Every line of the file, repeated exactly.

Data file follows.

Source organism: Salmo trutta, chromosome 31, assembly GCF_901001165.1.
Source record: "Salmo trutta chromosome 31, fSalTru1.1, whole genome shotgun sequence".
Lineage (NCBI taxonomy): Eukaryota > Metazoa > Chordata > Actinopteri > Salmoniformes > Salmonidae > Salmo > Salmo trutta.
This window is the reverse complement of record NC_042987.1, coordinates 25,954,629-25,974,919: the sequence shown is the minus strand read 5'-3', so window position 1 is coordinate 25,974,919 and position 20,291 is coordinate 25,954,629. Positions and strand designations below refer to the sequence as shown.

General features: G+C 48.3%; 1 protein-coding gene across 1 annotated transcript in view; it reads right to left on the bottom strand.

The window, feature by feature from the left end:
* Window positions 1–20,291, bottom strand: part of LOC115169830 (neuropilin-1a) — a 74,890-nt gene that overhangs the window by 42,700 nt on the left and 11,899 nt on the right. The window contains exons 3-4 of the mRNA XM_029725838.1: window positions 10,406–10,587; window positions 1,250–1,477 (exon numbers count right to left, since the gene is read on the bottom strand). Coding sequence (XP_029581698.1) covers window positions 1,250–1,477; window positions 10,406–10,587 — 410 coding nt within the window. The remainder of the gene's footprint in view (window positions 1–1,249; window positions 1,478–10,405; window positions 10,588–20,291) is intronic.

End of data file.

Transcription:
Source organism: Salmo trutta, chromosome 31, assembly GCF_901001165.1.
Source record: "Salmo trutta chromosome 31, fSalTru1.1, whole genome shotgun sequence".
Lineage (NCBI taxonomy): Eukaryota > Metazoa > Chordata > Actinopteri > Salmoniformes > Salmonidae > Salmo > Salmo trutta.
This window is the reverse complement of record NC_042987.1, coordinates 25,954,629-25,974,919: the sequence shown is the minus strand read 5'-3', so window position 1 is coordinate 25,974,919 and position 20,291 is coordinate 25,954,629. Positions and strand designations below refer to the sequence as shown.

General features: G+C 48.3%; 1 protein-coding gene across 1 annotated transcript in view; it reads right to left on the bottom strand.

The window, feature by feature from the left end:
* Window positions 1–20,291, bottom strand: part of LOC115169830 (neuropilin-1a) — a 74,890-nt gene that overhangs the window by 42,700 nt on the left and 11,899 nt on the right. The window contains exons 3-4 of the mRNA XM_029725838.1: window positions 10,406–10,587; window positions 1,250–1,477 (exon numbers count right to left, since the gene is read on the bottom strand). Coding sequence (XP_029581698.1) covers window positions 1,250–1,477; window positions 10,406–10,587 — 410 coding nt within the window. The remainder of the gene's footprint in view (window positions 1–1,249; window positions 1,478–10,405; window positions 10,588–20,291) is intronic.